BNP, under the leadership of Khaleda Zia continued its anti-Indian politics and opposed both treaties. They termed the Ganges water sharing treaty as a “deal of slavery.” They also claimed that the Chittagong Hill Tracts areas had become a part of India after signing the peace accord. The party had also agitated on the street against the peace accord.
The BNP had threatened to cancel these two treaties if the party returned to power. However it has refrained from doing so after assuming the state power in 2001 general elections.
All through its history the party has also opposed closer trade and communications connectivity with India which was a manifestation of its anti-Indian politics.
Eminent political scientist Professor Rounaq Jahan in her recent book "Political Parties in Bangladesh", says these political stands were inspired by the BNP's traditional anti-Indian posture which was one of its foundational positions under Zia.
In a major demonstration of anti-Indian politics, BNP chief Khaleda Zia had refused to have a courtesy call on the Indian President Pranab Mukharjee when he was visiting Dhaka in March 2013.
At that time, Congress, which has a historically good relation with the AL, was in power. The BNP blamed the Congress-led government for giving "undue support" to the Hasina-led government in Bangladesh.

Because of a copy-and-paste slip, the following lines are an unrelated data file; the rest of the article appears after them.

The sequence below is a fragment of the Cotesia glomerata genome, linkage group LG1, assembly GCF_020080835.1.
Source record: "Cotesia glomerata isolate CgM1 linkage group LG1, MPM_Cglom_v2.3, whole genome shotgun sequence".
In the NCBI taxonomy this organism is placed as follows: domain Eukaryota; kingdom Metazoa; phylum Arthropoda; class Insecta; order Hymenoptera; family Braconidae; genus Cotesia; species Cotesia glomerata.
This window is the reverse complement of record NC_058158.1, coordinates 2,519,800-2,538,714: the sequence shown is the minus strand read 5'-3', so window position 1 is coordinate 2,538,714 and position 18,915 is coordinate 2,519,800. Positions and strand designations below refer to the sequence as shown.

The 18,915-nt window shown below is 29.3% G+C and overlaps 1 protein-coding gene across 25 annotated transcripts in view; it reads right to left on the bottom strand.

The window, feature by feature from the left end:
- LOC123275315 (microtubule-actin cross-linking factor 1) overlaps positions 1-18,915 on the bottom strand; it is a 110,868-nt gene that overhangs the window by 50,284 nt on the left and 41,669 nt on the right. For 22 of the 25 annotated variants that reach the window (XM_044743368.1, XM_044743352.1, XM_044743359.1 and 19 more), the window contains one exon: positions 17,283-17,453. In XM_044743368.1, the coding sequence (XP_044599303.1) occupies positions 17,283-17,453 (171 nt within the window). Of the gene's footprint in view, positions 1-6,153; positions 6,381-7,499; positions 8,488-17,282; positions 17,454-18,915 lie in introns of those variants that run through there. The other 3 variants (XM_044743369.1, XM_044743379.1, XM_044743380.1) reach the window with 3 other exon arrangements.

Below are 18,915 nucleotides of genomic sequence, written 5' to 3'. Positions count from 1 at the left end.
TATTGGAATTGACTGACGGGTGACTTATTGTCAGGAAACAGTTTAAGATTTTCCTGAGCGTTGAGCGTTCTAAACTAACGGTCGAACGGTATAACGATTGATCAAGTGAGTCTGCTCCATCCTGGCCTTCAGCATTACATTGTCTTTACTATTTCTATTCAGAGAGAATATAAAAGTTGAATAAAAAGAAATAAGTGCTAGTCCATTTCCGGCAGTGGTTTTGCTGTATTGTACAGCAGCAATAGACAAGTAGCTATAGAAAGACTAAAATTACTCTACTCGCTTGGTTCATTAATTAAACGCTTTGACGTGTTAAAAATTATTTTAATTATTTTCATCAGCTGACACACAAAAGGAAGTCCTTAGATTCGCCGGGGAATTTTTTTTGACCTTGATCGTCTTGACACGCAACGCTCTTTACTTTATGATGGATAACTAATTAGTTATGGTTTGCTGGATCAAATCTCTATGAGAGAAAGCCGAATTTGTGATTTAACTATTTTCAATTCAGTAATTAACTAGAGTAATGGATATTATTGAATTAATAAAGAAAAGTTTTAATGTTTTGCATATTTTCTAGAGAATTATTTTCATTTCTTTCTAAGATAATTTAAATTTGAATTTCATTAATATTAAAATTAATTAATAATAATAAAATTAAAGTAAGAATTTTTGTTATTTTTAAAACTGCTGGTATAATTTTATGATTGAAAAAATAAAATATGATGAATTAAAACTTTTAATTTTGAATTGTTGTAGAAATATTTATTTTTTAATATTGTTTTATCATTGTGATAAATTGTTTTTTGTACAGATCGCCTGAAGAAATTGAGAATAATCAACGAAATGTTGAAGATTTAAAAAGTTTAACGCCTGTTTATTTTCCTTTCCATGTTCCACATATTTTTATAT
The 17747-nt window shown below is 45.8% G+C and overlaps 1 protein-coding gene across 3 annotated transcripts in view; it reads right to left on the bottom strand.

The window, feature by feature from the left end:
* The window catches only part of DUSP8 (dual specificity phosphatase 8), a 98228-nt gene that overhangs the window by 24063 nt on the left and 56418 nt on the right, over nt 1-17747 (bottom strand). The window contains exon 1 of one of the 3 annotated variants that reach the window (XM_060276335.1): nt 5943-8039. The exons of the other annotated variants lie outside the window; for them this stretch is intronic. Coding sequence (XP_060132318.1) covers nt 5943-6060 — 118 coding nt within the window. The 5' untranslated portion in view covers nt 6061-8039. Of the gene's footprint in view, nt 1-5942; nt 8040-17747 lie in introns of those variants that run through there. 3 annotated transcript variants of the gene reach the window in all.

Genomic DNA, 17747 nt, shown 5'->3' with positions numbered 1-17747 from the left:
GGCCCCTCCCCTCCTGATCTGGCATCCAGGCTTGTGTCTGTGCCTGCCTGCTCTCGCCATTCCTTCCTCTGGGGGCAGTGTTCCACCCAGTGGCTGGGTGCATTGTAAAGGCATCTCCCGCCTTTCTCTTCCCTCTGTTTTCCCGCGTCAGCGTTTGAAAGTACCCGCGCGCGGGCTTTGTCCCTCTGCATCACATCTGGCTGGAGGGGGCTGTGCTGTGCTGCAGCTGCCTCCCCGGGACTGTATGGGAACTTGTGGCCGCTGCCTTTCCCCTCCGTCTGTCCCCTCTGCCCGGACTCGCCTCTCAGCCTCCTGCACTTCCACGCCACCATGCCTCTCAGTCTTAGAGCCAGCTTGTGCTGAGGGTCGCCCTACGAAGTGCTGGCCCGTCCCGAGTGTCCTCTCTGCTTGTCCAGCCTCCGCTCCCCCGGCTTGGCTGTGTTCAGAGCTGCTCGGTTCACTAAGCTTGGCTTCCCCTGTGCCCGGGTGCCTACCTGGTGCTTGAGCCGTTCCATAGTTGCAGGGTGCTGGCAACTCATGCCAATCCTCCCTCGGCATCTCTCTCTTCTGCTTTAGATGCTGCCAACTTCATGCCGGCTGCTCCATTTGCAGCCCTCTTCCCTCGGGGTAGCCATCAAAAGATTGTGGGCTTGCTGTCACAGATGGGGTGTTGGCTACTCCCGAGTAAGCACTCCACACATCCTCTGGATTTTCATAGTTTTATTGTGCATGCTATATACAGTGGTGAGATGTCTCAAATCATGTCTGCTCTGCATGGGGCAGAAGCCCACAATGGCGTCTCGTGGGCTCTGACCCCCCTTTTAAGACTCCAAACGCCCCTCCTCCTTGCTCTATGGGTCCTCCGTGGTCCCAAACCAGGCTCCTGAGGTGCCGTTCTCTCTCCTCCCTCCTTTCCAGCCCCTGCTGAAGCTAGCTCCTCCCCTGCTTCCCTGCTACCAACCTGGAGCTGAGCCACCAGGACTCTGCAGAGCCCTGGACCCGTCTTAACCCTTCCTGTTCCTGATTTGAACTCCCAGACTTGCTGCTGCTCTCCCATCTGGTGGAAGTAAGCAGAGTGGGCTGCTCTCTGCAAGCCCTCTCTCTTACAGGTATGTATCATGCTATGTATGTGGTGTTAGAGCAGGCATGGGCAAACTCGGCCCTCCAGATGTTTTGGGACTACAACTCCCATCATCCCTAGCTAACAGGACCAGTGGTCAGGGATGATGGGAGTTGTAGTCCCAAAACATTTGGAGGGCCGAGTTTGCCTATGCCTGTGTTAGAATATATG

When Congress was voted out of power and BJP leader Narendra Modi was sworn in as the Indian premier, many BNP leaders were happy expecting a change in the Indian policy on Bangladesh.
Narendra Modi’s steps to resolve long pending bilateral issues between India and Bangladesh and to boost the relationship between the two countries, have already generated high hopes and the relationship between the two nations is set to reach a new height.
Now the BNP seems to have changed its traditional tune. It has started preparing to meet Modi in efforts to build a good relation with India.
The prevailing political situation has made Modi a fortunate Indian leader. After Indira Gandhi's visit to Dhaka in 1972, he is set to be the first Indian premier who is drawing huge attention and generating high hopes ahead of his visit. The traditional anti-Indian politics seems to have died down as well!
Mexican Nobel laureate Octavio Paz and the Prime Minister of Canada Pierre Trudeau had once suggested that the nearness of their countries to the USA was a blessing and a curse.
Political scientist Professor Ahrar Ahmad of Black Hills State University in South Dakota says, Bangladesh's relationship with India has a similar complexity. Citing Paz and Trudeau in an article in the book "Political Culture in Bangladesh" on Bangladesh-India relationship, he says, on one hand, there is closeness to a great and glorious civilisation that Bangladesh can also claim as its own heritage; there are economic complementarities that both countries can explore to mutual advantage; there are bonds of fraternity and gratitude for India's considerable help in Bangladesh's struggle for independence.
On the other hand, he says, there are anxieties stemming from the unequal power of the two states; there is cynicism about India's motives in helping Bangladesh in 1971.
The anti-Indian politics has long shown the nearness to India as a curse for Bangladesh.
Now, it depends on our leaders whether they will take the country forward benefitting from our nearness to India seeing it as a blessing or engage in the same old politics portraying closeness to India as a curse.